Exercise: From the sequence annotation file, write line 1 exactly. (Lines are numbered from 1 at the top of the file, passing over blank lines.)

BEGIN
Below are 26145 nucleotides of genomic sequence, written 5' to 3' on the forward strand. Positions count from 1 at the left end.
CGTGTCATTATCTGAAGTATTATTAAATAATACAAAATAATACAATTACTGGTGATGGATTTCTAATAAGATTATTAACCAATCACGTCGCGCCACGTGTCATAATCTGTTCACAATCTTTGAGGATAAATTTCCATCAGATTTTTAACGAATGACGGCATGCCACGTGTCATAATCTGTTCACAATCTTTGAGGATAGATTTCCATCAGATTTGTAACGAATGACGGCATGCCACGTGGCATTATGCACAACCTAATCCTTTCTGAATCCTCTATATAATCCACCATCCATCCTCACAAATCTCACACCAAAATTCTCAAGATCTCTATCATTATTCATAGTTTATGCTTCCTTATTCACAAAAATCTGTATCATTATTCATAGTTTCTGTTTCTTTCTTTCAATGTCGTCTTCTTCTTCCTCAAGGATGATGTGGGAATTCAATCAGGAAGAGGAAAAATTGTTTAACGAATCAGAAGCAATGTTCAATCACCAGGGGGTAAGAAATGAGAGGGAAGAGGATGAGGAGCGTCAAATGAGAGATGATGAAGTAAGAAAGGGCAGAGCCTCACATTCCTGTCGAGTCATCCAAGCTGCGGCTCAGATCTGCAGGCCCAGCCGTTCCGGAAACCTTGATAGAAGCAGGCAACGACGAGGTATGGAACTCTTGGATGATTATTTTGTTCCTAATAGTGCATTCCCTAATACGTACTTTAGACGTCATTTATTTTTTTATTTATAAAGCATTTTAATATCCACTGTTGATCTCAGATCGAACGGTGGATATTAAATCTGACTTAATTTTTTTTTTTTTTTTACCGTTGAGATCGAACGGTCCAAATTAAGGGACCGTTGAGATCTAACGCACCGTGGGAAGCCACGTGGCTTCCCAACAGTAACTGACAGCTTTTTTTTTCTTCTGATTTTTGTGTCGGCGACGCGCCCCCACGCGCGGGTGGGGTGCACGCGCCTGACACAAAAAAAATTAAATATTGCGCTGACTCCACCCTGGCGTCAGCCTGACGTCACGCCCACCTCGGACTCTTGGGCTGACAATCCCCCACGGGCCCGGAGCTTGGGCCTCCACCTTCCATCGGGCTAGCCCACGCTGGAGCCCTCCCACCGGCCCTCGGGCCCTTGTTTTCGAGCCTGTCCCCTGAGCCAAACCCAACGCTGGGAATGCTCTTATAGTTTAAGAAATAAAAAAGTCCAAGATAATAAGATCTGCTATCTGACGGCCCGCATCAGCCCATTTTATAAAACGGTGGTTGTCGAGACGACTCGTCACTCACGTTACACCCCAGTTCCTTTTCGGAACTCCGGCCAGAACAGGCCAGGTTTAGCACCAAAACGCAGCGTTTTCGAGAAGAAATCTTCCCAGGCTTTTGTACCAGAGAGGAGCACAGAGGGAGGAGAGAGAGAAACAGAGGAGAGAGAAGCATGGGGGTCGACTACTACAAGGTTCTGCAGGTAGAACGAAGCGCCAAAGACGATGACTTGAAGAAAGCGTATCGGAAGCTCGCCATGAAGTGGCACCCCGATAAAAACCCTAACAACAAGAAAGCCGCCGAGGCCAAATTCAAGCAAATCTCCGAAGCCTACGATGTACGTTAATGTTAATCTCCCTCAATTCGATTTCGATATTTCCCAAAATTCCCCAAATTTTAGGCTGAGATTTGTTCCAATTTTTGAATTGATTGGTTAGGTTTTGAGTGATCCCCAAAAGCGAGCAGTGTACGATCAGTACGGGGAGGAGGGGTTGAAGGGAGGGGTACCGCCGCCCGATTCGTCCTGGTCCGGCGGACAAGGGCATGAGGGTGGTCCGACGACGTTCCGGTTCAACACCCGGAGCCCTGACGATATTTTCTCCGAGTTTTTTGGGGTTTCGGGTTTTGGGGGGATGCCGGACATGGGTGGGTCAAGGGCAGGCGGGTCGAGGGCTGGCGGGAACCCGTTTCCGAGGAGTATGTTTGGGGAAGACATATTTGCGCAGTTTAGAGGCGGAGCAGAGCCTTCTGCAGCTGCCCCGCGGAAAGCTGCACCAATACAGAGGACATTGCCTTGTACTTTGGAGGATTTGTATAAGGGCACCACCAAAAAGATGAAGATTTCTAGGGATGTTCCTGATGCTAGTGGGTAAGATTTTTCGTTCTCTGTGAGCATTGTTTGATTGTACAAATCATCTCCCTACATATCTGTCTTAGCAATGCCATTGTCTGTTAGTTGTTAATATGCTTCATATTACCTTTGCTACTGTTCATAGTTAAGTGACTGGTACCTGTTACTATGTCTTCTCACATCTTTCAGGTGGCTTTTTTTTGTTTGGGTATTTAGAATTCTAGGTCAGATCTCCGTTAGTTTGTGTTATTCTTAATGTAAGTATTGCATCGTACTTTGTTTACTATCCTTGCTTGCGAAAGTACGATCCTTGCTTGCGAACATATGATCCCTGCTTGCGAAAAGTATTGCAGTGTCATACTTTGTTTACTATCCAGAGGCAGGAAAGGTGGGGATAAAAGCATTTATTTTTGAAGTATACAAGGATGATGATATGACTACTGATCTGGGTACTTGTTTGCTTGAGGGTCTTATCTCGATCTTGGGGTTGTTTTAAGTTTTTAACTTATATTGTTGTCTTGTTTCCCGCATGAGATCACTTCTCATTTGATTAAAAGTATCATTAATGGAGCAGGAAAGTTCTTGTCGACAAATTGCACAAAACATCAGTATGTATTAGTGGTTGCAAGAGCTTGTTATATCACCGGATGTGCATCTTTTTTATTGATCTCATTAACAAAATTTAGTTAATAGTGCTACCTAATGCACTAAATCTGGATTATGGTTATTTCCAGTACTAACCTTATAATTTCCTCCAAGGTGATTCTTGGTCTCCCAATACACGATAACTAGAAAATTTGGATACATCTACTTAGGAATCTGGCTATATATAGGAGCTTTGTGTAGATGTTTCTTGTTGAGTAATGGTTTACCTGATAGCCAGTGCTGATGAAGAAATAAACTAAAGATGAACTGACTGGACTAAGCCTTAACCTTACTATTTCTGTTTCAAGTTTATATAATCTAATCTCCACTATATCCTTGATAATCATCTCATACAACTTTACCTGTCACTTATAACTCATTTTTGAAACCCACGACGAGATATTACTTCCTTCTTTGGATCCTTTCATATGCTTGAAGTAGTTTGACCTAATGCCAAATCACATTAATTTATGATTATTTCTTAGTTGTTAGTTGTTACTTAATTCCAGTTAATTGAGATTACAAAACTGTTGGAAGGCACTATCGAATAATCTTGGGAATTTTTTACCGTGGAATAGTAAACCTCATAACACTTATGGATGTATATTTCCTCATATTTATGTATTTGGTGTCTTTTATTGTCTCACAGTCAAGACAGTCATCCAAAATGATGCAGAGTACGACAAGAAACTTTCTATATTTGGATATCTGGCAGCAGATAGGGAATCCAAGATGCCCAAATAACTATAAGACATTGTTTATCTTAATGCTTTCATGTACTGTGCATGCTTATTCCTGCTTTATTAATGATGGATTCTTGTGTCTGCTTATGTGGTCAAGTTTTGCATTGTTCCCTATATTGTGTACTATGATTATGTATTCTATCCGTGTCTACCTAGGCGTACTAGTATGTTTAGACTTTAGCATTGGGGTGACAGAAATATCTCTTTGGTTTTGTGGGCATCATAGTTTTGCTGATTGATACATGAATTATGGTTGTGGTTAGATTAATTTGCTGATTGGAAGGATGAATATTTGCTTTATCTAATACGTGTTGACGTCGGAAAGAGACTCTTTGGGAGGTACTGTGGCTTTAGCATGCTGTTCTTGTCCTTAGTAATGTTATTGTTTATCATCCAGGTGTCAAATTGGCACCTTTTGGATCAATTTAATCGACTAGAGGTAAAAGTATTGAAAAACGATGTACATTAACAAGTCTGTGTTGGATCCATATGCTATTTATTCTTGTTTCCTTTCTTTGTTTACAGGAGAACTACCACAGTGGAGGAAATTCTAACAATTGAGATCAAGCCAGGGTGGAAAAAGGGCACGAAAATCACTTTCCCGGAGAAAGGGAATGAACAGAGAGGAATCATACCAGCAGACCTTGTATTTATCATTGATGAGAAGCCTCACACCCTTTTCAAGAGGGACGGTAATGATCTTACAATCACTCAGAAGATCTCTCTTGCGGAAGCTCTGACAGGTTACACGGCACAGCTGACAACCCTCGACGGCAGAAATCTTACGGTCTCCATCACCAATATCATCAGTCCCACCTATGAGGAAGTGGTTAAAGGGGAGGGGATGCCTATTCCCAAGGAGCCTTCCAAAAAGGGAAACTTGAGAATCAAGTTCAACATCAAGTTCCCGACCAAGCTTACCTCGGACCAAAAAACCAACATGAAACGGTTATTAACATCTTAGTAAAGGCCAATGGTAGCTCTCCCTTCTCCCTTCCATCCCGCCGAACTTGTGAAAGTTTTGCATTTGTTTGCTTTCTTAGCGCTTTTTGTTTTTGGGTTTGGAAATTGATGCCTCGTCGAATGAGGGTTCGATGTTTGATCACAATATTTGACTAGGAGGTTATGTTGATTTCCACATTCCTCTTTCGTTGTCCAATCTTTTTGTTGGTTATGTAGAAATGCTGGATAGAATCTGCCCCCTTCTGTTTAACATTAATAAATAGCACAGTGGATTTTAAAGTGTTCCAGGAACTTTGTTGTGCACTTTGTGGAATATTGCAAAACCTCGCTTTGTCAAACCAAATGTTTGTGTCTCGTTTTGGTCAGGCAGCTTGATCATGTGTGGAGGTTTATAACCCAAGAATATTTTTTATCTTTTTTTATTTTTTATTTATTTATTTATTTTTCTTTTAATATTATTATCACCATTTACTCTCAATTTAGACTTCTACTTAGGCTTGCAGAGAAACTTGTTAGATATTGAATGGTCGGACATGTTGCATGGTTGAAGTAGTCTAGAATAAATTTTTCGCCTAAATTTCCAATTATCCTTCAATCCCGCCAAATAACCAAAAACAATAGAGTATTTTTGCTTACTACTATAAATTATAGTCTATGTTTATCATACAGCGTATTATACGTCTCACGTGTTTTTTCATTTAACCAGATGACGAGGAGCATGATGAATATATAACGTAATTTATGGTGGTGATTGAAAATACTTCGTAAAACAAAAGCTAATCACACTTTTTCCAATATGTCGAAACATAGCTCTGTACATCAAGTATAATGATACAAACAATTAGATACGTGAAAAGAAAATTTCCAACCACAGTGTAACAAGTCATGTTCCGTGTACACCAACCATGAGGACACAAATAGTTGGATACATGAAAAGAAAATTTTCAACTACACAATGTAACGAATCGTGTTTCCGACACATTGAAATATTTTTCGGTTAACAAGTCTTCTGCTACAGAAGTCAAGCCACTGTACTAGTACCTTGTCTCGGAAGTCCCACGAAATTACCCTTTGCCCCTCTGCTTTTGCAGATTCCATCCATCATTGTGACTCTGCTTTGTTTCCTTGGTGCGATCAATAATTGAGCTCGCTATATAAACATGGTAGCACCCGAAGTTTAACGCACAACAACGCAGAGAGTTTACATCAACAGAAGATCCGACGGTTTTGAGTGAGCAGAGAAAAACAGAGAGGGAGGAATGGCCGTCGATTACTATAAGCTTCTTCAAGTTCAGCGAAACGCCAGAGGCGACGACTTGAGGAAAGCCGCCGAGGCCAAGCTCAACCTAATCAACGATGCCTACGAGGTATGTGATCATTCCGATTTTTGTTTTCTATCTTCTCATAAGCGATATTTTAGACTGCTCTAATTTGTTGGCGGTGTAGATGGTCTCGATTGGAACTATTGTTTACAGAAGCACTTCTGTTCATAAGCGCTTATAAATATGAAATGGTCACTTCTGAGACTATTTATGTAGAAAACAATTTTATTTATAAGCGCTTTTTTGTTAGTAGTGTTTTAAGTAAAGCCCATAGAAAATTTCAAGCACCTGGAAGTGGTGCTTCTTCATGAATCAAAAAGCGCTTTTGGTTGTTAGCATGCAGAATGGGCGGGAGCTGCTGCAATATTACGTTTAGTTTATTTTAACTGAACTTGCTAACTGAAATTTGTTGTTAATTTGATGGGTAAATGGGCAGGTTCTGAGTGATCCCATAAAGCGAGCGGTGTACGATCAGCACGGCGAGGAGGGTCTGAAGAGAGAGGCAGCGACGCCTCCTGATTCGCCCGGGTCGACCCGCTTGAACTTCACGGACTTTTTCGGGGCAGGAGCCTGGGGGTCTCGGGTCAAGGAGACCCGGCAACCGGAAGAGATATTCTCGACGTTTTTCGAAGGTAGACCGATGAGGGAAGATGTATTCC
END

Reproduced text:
Below are 26145 nucleotides of genomic sequence, written 5' to 3' on the forward strand. Positions count from 1 at the left end.